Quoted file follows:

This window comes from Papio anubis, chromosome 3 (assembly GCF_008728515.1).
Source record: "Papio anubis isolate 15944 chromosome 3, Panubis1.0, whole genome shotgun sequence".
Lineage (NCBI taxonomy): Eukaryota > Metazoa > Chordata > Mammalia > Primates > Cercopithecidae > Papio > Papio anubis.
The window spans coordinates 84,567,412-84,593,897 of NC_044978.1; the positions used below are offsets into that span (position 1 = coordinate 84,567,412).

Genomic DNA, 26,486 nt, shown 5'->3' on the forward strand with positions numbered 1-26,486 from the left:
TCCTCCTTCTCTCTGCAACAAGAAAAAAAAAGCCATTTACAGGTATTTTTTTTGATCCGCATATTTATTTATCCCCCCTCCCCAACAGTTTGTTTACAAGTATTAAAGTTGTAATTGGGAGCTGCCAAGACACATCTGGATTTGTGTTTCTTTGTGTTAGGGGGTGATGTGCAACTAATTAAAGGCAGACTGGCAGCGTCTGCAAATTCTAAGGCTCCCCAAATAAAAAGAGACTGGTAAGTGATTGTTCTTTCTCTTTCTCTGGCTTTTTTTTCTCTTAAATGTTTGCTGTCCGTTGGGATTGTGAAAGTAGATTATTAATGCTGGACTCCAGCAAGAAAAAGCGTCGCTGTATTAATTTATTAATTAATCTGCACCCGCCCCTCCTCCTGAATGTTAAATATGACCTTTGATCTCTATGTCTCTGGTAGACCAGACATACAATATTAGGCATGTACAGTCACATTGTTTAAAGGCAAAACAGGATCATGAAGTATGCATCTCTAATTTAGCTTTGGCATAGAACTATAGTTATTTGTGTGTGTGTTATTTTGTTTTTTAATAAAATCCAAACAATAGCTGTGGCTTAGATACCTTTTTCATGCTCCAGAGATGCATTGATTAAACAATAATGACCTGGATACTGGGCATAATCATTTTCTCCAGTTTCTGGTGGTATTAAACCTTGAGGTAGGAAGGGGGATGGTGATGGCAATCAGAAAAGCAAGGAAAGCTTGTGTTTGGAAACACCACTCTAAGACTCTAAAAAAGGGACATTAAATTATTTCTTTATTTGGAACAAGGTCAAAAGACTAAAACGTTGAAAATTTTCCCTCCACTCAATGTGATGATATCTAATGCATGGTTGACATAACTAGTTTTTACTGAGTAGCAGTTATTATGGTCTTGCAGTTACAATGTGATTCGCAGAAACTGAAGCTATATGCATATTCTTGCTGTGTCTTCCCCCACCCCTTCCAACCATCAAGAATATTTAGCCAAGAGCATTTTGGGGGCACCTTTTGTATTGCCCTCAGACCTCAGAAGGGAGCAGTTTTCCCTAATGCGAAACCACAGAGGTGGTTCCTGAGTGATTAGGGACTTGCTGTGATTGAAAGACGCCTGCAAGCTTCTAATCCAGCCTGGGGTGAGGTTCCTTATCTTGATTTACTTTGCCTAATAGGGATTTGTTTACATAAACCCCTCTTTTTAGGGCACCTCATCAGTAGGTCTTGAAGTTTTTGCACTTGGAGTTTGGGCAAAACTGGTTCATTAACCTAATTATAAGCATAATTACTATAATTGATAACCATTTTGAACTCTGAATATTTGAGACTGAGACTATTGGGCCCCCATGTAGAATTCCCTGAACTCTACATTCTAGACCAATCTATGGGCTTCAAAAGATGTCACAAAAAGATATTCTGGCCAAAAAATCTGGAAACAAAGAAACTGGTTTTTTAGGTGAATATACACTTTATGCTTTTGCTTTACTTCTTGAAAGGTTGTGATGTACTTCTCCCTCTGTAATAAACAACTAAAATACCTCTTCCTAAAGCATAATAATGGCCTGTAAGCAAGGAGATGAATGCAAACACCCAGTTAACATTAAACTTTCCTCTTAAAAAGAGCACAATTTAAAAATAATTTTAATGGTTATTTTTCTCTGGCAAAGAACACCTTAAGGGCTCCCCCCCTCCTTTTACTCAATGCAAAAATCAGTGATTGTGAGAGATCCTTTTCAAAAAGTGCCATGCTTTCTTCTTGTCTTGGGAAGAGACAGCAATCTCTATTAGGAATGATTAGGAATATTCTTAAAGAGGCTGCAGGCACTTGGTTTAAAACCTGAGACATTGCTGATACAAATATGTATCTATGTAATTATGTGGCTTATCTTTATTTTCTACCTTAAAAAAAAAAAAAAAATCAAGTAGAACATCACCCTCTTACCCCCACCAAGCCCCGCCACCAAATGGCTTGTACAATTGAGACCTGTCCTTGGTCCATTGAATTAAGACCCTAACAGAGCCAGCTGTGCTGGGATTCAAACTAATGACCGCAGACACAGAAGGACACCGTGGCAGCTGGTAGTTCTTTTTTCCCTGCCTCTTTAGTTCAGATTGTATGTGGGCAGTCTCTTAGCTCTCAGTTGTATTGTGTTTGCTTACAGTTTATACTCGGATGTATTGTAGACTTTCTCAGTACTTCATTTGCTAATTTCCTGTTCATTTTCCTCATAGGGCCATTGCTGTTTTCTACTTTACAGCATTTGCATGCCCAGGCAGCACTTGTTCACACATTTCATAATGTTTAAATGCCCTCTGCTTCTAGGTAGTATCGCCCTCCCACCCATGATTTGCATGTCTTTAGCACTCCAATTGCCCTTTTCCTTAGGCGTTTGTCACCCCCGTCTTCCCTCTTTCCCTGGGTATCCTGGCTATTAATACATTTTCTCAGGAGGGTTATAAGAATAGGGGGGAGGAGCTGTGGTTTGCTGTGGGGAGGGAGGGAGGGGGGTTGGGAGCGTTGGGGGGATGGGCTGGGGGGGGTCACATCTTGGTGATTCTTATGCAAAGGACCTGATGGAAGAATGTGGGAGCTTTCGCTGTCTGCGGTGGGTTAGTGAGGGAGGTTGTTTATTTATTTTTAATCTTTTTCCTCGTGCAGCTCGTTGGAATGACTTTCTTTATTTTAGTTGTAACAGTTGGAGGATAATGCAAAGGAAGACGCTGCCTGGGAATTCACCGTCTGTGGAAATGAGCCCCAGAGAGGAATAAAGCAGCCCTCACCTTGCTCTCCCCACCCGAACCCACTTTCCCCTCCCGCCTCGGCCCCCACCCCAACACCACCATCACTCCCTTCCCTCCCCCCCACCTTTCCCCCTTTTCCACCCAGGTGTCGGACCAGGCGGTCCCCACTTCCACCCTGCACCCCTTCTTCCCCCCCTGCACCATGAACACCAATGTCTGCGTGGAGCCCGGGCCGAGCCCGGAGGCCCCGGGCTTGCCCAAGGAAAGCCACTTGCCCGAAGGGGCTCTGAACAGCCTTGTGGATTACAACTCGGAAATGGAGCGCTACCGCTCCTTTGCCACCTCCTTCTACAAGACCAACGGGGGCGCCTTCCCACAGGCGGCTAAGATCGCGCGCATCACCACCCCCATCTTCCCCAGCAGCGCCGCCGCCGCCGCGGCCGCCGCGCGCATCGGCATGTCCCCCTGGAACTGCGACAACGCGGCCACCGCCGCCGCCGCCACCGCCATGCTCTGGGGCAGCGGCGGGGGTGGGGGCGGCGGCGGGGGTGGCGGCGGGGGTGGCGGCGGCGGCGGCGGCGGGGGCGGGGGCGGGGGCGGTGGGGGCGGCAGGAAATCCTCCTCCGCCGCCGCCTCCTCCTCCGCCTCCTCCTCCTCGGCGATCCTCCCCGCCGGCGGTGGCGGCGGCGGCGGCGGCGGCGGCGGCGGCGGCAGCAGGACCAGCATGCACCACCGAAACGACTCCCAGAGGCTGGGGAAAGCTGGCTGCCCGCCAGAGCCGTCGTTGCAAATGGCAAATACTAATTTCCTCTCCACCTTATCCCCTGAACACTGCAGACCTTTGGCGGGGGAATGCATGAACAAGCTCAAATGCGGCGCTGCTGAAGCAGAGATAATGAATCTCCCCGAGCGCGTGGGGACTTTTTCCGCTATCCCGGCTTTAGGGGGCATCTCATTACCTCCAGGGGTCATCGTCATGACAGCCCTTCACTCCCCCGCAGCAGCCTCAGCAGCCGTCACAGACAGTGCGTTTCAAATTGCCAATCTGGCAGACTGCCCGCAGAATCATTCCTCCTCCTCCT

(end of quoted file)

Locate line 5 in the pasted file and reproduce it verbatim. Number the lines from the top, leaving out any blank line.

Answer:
Genomic DNA, 26,486 nt, shown 5'->3' on the forward strand with positions numbered 1-26,486 from the left: